Sharing is Caring: Essential Qualities Executives and Their Executive Assistants Must Share
Last updated: March 6th, 2018
All great business partnerships are give and take. Here are four qualities executives and executive assistants must share to be successful.
Values and Goals: Together, evaluate your business’s mission statement. Why does your business do business? What are the long-term and short-term goals? Gaining a clear understanding of what you want to achieve in the next 6-, 12-, and 18-month periods will help you and your executive assistant better assist each other. Articulate your strategic plan and allow your assistant to help interpret that vision and pave a road to success. Your executive assistant is an extension of you; not informing them of your strategies for growth is the equivalent of skipping leg day at the gym—you become unbalanced, only one side of your business grows, and it’s simply not a good look. In order to be prosperous and profitable, your entire team needs to be on the same page.
Work Ethic: One of the most important considerations when searching for an executive assistant is their flexibility and work ethic. You and your EA are two peas in a pod. You should both possess the same sense of urgency, the same strong desire to succeed and the willingness to do whatever it takes to get there. Your EAs role is to aid in your success, not slow you down. Executive assistants are meant to contribute to the productivity and efficiency of your business. As a leader, it’s your job to clear the path for success, and as your follower, your EA should take advantage of every opportunity afforded to them. Ensure your work styles are compatible with one another.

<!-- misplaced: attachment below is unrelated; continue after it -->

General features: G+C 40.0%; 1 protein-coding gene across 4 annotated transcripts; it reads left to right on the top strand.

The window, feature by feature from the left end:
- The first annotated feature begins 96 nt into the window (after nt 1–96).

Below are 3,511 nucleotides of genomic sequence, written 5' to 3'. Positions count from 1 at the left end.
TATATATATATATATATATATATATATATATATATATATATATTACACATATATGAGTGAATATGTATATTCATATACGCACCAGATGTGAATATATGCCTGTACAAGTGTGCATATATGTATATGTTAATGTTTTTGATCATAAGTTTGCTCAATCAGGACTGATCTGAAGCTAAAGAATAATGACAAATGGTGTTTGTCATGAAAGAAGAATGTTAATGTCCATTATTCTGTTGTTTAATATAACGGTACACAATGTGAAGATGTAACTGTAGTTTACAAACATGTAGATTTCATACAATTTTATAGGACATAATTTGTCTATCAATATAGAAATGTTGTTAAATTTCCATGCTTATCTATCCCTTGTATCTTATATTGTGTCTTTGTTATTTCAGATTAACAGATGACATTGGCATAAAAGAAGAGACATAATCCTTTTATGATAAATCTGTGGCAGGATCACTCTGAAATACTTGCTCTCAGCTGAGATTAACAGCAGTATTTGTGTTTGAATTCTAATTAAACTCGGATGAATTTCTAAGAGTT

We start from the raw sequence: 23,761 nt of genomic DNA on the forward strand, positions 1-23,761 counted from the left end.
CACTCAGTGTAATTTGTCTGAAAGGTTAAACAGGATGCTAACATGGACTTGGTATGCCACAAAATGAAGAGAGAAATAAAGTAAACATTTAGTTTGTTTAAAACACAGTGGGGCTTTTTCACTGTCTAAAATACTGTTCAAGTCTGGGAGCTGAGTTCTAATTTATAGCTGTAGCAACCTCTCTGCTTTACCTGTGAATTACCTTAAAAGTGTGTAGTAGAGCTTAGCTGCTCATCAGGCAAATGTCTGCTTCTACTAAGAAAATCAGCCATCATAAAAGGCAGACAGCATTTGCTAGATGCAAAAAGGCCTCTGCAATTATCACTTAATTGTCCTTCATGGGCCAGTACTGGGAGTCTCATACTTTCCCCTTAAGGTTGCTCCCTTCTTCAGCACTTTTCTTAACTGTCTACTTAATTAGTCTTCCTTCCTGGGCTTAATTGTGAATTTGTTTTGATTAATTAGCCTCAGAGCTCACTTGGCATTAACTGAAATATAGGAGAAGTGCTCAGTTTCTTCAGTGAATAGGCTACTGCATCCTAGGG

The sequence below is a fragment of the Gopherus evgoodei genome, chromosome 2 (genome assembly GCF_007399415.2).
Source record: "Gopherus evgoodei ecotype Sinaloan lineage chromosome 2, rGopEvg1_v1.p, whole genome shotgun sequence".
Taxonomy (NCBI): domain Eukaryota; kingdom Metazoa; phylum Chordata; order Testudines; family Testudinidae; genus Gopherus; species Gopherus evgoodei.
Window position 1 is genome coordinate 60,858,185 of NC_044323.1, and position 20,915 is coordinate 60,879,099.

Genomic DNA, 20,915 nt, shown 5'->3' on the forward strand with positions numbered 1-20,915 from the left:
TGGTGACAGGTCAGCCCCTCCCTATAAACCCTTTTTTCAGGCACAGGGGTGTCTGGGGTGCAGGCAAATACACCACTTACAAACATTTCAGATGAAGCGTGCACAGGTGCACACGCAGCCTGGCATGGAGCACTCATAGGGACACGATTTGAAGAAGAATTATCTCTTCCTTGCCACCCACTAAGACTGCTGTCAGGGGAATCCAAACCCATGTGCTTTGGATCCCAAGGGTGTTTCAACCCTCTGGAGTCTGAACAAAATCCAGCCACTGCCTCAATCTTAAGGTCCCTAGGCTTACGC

Trust and Transparency: Your EA handles sensitive aspects of your business, such as meetings, client relationships, and finances and, often, your familial responsibilities. They facilitate your day-to-day activities by understanding the nuances that come with certain client relationships and even certain times of the day (whether you’re a morning person who is more productive before noon, or you get a little cranky if you haven’t had lunch by 2:00PM). After a business trip, they receive your receipts to compile an expense report and ensure you are reimbursed appropriately. Your EA is involved in every aspect of your life in some way; do you trust him/her to make decisions in your absence? Do you trust him/her to tell it like it is? Without a trusting, transparent relationship, the longevity and success of your partnership looks grim.
Support: In 1975, Paul Allen supported Bill Gates in his decision to drop out of Harvard University so the duo could found their own computer software company. It was a risk, but they took it together; a year later, Microsoft was registered with the Office of the Secretary of State of New Mexico. The rest is history. No matter the risk or the adventure, it’s important for both you and your executive assistant to have each other’s back. If that deal you’ve been working on for months tanks, they will be that shoulder for support in the aftermath. If they’ve suddenly had an emergency at home, they will look to you for the green light to allow them to tend to those matters fully—mutual support goes a long, long way.
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